Tue, Jan 24, 2006 - Page 3 News List

Mark Chen confirmed as Presidential Office head

INDEPENDENCE PROMOTER The outgoing foreign affairs minister will back up the president by drawing on his long history of fighting for the democratic cause


The Presidential Office yesterday confirmed that Minister of Foreign Affairs Mark Chen (陳唐山) will become the new Presidential Office Secretary-General.

Chen, 69, has been a persistent Taiwan independence promoter since the 1970s, when he studied in the US. The prominent former overseas leader of the democratic movement headed the Taiwanese Association of America and the World Federation of Taiwanese Associations in the late 1970s and early 1980s.

He was also instrumental in establishing the Washington-based Formosan Association for Public Affairs in the early 1980s, which promoted democratization. It has been widely speculated by local media that his appointment to be the president's No. 1 man could be attributed to his strong sense of Taiwan consciousness, which is important in light of the cross-strait issues the president raised in his latest New Year address.

At a year-end gathering with the media yesterday, President Chen Shui-bian (陳水扁) said that loyalty, honesty and perseverance are three core principles not only for journalists, but also for members of the administration.

"You have to be loyal to yourself, your work, the land and the people here," the president said.

The Presidential Office yesterday also announced that Cabinet Spokesman Cho Jung-tai (卓榮泰) will replace Presidential Office Deputy Secretary-General James Huang (黃志芳).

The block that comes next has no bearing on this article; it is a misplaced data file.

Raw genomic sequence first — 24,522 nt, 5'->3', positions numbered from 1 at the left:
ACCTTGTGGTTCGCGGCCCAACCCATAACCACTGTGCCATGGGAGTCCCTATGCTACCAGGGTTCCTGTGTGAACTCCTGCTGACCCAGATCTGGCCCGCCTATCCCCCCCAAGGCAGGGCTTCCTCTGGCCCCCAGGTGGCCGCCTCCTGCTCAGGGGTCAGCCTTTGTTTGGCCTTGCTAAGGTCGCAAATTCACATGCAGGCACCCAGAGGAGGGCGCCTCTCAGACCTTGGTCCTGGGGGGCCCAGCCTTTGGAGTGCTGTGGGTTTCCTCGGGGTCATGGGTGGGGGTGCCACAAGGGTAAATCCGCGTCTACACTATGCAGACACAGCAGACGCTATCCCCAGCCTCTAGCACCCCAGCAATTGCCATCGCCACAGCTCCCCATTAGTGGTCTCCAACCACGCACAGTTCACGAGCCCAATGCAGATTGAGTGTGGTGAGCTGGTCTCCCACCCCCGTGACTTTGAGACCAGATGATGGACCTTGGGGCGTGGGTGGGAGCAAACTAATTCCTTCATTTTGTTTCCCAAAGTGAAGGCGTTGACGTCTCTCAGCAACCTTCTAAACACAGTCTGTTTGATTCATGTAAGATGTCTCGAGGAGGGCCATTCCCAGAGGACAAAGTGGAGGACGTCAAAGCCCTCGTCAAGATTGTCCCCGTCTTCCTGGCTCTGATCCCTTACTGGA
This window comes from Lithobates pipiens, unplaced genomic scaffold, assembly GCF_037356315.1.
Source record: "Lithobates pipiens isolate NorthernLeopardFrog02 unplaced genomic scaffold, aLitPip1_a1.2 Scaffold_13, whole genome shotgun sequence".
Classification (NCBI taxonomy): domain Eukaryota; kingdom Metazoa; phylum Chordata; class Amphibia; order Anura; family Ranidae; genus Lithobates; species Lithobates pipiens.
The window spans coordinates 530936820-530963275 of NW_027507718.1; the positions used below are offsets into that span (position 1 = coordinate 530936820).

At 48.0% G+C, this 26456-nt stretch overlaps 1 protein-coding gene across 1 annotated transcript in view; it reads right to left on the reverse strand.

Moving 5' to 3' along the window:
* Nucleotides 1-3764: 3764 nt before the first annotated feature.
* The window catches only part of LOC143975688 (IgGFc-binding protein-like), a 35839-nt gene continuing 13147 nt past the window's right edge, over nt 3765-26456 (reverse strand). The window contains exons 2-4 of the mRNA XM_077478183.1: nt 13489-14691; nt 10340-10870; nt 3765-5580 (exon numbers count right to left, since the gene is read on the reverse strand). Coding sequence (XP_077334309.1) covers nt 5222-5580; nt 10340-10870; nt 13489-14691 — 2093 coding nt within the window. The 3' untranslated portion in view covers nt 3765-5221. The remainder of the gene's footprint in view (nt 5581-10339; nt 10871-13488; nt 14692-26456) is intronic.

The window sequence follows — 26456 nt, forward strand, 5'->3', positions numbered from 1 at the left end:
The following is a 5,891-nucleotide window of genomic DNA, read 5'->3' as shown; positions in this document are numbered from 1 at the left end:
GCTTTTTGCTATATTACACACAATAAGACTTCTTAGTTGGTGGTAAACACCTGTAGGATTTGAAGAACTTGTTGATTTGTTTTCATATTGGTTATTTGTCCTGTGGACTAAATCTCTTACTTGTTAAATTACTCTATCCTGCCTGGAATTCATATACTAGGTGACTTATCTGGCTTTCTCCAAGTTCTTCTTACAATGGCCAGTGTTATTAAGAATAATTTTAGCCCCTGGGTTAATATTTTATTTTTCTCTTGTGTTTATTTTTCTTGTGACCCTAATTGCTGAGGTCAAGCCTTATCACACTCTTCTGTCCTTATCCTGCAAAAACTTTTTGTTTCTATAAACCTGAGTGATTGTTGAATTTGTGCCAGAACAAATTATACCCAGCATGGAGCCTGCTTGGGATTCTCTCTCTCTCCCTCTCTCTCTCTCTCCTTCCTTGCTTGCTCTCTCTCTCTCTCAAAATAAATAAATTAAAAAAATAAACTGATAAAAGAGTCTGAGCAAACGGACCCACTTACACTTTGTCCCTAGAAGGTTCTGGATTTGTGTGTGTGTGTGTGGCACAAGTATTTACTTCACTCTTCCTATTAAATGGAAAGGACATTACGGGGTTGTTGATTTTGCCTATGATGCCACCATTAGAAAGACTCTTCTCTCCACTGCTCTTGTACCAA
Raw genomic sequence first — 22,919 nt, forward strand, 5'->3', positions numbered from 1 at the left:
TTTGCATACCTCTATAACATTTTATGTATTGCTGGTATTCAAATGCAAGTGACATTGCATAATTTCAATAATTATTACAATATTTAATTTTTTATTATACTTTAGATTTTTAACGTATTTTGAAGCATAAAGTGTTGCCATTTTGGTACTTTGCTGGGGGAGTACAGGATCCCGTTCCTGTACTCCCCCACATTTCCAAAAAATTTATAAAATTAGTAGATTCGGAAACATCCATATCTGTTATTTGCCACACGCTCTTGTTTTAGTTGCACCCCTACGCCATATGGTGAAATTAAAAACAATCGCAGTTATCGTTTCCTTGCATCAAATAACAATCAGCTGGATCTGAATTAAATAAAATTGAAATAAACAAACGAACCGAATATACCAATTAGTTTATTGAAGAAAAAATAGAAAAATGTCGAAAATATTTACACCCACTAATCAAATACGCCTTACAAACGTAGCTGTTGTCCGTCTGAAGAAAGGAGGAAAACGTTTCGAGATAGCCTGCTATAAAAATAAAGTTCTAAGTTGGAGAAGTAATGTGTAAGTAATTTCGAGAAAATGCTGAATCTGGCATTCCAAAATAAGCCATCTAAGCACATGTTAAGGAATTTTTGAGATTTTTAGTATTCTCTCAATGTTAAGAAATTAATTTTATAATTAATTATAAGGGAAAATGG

Huang will be officially designated as Minister of Foreign Affairs tomorrow. Since the president announced last Thursday that the new Cabinet will be led by former Democratic Progressive Party chairman Su Tseng-chang (蘇貞昌), there has been rampant speculation in the local Chinese-language media over who would fill which post in the new Cabinet.

Controversy especially surrounded Huang and Minister of the Public Construction Commission Kuo Yao-Chi (郭瑤琪), who has reportedly been designated to head the Ministry of Transportation and Communication.

Opposition parties have criticized some new Cabinet members for not having adequate experience in the fields to which they have been designated. They have also expressed concern about the president's involvement in the composition of the Cabinet.

The president yesterday expressed deep appreciation to outgoing premier Frank Hsieh (謝長廷), who officially resigned yesterday. Recent public statements by Hsieh have indicated that the president has adopted a more reluctant attitude toward cross-strait issues.

"I hope that Hsieh will have a smooth future. However, all of us are in the same boat. None of us can be allowed to unbalance it," Chen Shui-bian said.

A number of former Cabinet members who had just resigned were designated fully-paid National Policy Advisers to the president yesterday. They include Lin Ling-san (林陵三), Li Chin-Lung (李金龍) and Chang Wen-ying (張溫鷹). Lin Chuan (林全) will be an unpaid National Policy Adviser.

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